Revolutions in computing and communications have produced a relentless flood of information about our world and ourselves—right down to our DNA. Today, Boston’s research and technology sectors generate, process and interpret huge amounts of data across industries, from global business to personal genomics.

This information gives us fresh insight and new answers, but presents its own critical questions. Namely, how do we each understand it?

Boston’s universities, including Northeastern, and information design firms, such asFathomVisual I/O and Small Design are leading the response to this new challenge. Through experimental, theoretical, and developmental work in the design and visualization of information, designers are mapping a brave new landscape of visible language that helps us imagine and invent our futures, guide our personal and collective decisions, and navigate our daily lives.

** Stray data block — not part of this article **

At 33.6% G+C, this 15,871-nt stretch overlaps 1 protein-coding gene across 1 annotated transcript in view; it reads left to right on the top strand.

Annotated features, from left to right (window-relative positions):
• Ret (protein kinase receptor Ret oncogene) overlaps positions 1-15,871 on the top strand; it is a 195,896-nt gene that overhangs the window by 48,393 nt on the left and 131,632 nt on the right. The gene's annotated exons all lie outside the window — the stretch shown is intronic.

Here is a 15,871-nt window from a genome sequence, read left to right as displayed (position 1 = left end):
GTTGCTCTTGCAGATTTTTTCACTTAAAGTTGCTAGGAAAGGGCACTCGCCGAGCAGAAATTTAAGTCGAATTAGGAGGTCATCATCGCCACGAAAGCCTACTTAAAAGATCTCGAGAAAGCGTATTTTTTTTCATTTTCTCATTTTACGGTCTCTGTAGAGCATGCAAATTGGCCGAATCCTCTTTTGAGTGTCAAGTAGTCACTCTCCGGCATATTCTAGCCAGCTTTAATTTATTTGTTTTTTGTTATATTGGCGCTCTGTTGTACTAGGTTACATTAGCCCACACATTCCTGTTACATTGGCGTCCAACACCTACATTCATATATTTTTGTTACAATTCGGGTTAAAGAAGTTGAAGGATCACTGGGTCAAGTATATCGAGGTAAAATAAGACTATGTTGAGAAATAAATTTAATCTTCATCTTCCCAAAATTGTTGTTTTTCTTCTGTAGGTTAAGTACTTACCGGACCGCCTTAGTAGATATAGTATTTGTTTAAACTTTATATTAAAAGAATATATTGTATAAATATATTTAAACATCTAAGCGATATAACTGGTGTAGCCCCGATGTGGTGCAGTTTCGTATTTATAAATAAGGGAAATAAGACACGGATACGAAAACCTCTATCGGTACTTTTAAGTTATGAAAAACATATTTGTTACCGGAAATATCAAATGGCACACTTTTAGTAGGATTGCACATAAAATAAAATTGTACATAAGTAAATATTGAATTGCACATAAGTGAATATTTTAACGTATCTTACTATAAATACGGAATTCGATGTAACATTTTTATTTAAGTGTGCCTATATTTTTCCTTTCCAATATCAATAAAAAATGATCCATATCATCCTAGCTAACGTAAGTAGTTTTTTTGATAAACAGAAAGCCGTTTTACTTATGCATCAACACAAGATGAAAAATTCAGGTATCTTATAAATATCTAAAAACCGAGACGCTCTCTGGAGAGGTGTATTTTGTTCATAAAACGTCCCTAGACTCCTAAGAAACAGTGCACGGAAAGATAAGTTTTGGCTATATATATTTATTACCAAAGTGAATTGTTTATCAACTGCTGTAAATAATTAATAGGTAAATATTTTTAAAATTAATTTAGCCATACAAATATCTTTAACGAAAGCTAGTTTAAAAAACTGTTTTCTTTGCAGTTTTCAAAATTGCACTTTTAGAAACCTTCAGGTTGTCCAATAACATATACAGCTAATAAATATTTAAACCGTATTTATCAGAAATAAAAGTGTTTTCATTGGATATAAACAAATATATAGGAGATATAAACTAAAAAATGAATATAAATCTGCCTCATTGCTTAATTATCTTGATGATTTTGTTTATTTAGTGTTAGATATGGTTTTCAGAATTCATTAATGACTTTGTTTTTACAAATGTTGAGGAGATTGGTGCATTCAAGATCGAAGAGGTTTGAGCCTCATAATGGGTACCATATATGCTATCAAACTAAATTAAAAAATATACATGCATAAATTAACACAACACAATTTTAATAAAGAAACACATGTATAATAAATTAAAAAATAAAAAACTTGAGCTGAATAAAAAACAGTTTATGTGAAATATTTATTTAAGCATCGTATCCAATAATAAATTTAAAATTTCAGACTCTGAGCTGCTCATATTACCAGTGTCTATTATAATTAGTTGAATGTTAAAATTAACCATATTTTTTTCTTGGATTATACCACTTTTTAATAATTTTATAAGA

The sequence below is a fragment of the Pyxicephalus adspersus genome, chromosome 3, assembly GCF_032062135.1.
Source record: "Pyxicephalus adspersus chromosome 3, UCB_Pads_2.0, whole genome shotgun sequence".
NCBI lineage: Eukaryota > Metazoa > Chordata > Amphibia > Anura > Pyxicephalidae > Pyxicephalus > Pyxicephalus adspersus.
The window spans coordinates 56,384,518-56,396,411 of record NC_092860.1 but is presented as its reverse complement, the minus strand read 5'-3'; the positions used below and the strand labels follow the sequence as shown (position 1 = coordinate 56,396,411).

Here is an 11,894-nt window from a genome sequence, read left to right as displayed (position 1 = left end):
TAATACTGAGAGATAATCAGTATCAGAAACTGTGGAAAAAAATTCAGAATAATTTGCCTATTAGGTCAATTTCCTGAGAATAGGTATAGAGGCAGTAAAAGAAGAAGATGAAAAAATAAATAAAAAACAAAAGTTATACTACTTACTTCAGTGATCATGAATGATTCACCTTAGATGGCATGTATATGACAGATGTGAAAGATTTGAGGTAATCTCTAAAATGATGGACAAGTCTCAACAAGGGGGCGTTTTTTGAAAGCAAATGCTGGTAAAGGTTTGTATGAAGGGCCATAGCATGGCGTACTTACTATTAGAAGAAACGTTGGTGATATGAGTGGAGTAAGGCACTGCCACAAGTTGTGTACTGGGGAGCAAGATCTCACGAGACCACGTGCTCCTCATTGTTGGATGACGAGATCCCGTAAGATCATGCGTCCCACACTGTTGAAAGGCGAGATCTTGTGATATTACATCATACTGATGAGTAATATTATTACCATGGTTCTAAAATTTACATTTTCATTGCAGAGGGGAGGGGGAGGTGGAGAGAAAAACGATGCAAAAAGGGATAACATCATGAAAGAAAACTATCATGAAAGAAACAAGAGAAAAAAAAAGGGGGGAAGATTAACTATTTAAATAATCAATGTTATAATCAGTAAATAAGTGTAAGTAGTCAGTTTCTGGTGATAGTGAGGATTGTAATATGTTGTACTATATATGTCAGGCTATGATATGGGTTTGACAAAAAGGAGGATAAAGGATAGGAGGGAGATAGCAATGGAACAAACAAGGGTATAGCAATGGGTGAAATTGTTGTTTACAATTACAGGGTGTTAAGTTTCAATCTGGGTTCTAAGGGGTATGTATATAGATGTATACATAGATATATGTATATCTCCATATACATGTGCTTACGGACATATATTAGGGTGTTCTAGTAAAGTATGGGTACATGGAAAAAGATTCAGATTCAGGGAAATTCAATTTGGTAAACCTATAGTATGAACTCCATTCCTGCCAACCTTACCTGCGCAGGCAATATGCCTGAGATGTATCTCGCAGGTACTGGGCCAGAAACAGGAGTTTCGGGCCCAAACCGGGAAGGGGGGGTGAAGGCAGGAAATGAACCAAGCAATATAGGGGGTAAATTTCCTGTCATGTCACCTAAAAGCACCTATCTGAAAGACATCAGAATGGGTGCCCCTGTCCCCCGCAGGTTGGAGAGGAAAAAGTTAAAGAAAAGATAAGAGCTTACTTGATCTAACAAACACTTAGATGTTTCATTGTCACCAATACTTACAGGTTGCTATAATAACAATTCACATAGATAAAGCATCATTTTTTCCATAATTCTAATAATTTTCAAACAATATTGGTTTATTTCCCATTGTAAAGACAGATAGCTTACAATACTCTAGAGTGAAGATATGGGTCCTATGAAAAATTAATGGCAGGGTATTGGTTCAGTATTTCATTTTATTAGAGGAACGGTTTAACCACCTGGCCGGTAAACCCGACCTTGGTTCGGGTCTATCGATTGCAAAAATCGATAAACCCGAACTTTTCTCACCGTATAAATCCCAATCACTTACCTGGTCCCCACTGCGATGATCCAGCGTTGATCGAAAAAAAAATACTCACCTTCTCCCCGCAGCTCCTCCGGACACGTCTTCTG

It is no small task.

The complexities presented by enormous amounts of information—or “big data”—exacerbate issues of interpretation, point of view, and comprehension. Rendering large amounts of complex information to be useful and meaningful requires an extremely sophisticated level of design. To present information as clearly as possible to people with different perceptions, cultures and languages, we often employ visual methods.